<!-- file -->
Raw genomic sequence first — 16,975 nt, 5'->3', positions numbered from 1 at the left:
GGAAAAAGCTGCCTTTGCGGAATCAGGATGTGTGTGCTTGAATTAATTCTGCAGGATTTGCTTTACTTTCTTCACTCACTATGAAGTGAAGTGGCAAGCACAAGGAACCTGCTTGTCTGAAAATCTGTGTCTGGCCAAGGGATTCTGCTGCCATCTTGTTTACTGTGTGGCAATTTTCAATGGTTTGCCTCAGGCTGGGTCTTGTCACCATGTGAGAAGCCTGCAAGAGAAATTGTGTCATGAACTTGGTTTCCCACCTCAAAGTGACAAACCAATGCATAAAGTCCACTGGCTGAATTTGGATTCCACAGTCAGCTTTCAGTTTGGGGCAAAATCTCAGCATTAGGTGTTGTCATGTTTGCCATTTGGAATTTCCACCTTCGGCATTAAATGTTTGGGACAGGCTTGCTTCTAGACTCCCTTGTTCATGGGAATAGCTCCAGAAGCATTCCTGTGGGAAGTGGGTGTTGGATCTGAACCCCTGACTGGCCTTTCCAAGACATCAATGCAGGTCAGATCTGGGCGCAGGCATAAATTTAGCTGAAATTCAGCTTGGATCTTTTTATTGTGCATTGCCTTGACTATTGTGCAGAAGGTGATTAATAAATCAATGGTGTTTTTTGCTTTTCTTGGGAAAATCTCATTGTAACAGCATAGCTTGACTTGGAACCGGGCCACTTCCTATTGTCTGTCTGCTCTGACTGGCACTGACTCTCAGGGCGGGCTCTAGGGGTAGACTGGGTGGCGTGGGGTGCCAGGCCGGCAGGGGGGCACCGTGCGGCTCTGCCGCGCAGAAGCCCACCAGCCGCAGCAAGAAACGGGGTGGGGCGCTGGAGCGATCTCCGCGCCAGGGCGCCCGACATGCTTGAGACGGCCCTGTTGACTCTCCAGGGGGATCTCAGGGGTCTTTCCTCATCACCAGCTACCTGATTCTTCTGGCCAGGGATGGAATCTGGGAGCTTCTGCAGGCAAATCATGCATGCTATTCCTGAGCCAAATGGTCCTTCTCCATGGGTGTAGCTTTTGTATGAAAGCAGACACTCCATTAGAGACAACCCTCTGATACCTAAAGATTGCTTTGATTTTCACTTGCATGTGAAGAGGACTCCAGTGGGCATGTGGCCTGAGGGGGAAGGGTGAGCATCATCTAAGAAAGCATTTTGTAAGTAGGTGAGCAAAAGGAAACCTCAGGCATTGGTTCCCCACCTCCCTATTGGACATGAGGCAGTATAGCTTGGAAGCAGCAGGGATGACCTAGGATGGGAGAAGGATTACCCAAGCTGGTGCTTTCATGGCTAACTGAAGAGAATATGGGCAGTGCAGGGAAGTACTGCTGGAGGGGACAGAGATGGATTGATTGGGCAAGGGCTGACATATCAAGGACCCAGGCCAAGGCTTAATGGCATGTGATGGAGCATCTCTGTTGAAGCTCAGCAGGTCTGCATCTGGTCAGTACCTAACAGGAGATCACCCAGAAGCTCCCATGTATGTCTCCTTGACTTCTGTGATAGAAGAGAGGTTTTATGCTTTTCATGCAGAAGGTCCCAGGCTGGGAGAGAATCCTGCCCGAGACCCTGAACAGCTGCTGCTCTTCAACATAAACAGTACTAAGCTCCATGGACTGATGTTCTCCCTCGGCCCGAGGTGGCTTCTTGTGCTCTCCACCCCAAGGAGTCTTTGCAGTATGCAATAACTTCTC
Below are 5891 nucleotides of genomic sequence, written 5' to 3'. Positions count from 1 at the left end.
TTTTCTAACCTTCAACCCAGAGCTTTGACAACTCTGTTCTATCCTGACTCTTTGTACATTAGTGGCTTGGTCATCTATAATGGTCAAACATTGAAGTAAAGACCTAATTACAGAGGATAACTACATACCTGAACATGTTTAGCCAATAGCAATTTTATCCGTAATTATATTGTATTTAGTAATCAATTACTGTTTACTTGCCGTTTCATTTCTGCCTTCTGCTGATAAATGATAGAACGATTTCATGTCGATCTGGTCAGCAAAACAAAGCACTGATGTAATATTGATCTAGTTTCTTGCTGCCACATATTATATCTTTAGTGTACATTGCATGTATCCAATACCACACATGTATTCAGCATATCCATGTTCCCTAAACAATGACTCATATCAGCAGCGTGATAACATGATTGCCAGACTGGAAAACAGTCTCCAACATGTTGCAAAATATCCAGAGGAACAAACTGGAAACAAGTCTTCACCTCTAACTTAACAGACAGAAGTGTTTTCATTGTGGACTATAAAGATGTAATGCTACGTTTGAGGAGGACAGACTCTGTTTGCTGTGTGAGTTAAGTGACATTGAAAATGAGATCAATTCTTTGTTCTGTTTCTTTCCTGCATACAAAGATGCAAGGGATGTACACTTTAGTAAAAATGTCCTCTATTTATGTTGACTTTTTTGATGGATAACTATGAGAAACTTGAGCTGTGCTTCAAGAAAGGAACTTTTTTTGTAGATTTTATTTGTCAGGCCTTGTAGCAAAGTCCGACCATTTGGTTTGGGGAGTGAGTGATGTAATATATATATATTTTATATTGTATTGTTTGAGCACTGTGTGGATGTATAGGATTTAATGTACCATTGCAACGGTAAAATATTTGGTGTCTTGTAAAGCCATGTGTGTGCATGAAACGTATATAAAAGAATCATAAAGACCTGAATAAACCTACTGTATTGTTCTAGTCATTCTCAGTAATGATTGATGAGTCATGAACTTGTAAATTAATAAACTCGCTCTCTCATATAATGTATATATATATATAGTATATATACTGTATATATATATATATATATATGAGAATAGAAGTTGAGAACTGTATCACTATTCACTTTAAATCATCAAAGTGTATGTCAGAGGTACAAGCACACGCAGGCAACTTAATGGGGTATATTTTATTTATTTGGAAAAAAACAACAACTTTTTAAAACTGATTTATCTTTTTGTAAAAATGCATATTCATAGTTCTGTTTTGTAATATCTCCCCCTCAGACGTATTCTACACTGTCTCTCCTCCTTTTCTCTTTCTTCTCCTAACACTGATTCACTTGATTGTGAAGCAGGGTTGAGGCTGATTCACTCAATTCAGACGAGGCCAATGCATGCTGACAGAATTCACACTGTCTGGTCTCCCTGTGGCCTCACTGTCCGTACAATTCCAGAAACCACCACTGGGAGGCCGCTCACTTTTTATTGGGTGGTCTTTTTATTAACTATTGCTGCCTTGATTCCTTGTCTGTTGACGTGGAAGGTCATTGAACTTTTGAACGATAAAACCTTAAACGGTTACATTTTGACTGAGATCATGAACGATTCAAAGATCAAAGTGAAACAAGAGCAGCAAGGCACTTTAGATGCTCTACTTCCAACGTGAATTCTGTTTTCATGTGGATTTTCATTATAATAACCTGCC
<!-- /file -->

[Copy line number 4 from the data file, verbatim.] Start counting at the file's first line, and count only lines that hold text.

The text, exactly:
TTTTCTAACCTTCAACCCAGAGCTTTGACAACTCTGTTCTATCCTGACTCTTTGTACATTAGTGGCTTGGTCATCTATAATGGTCAAACATTGAAGTAAAGACCTAATTACAGAGGATAACTACATACCTGAACATGTTTAGCCAATAGCAATTTTATCCGTAATTATATTGTATTTAGTAATCAATTACTGTTTACTTGCCGTTTCATTTCTGCCTTCTGCTGATAAATGATAGAACGATTTCATGTCGATCTGGTCAGCAAAACAAAGCACTGATGTAATATTGATCTAGTTTCTTGCTGCCACATATTATATCTTTAGTGTACATTGCATGTATCCAATACCACACATGTATTCAGCATATCCATGTTCCCTAAACAATGACTCATATCAGCAGCGTGATAACATGATTGCCAGACTGGAAAACAGTCTCCAACATGTTGCAAAATATCCAGAGGAACAAACTGGAAACAAGTCTTCACCTCTAACTTAACAGACAGAAGTGTTTTCATTGTGGACTATAAAGATGTAATGCTACGTTTGAGGAGGACAGACTCTGTTTGCTGTGTGAGTTAAGTGACATTGAAAATGAGATCAATTCTTTGTTCTGTTTCTTTCCTGCATACAAAGATGCAAGGGATGTACACTTTAGTAAAAATGTCCTCTATTTATGTTGACTTTTTTGATGGATAACTATGAGAAACTTGAGCTGTGCTTCAAGAAAGGAACTTTTTTTGTAGATTTTATTTGTCAGGCCTTGTAGCAAAGTCCGACCATTTGGTTTGGGGAGTGAGTGATGTAATATATATATATTTTATATTGTATTGTTTGAGCACTGTGTGGATGTATAGGATTTAATGTACCATTGCAACGGTAAAATATTTGGTGTCTTGTAAAGCCATGTGTGTGCATGAAACGTATATAAAAGAATCATAAAGACCTGAATAAACCTACTGTATTGTTCTAGTCATTCTCAGTAATGATTGATGAGTCATGAACTTGTAAATTAATAAACTCGCTCTCTCATATAATGTATATATATATATAGTATATATACTGTATATATATATATATATATATGAGAATAGAAGTTGAGAACTGTATCACTATTCACTTTAAATCATCAAAGTGTATGTCAGAGGTACAAGCACACGCAGGCAACTTAATGGGGTATATTTTATTTATTTGGAAAAAAACAACAACTTTTTAAAACTGATTTATCTTTTTGTAAAAATGCATATTCATAGTTCTGTTTTGTAATATCTCCCCCTCAGACGTATTCTACACTGTCTCTCCTCCTTTTCTCTTTCTTCTCCTAACACTGATTCACTTGATTGTGAAGCAGGGTTGAGGCTGATTCACTCAATTCAGACGAGGCCAATGCATGCTGACAGAATTCACACTGTCTGGTCTCCCTGTGGCCTCACTGTCCGTACAATTCCAGAAACCACCACTGGGAGGCCGCTCACTTTTTATTGGGTGGTCTTTTTATTAACTATTGCTGCCTTGATTCCTTGTCTGTTGACGTGGAAGGTCATTGAACTTTTGAACGATAAAACCTTAAACGGTTACATTTTGACTGAGATCATGAACGATTCAAAGATCAAAGTGAAACAAGAGCAGCAAGGCACTTTAGATGCTCTACTTCCAACGTGAATTCTGTTTTCATGTGGATTTTCATTATAATAACCTGCC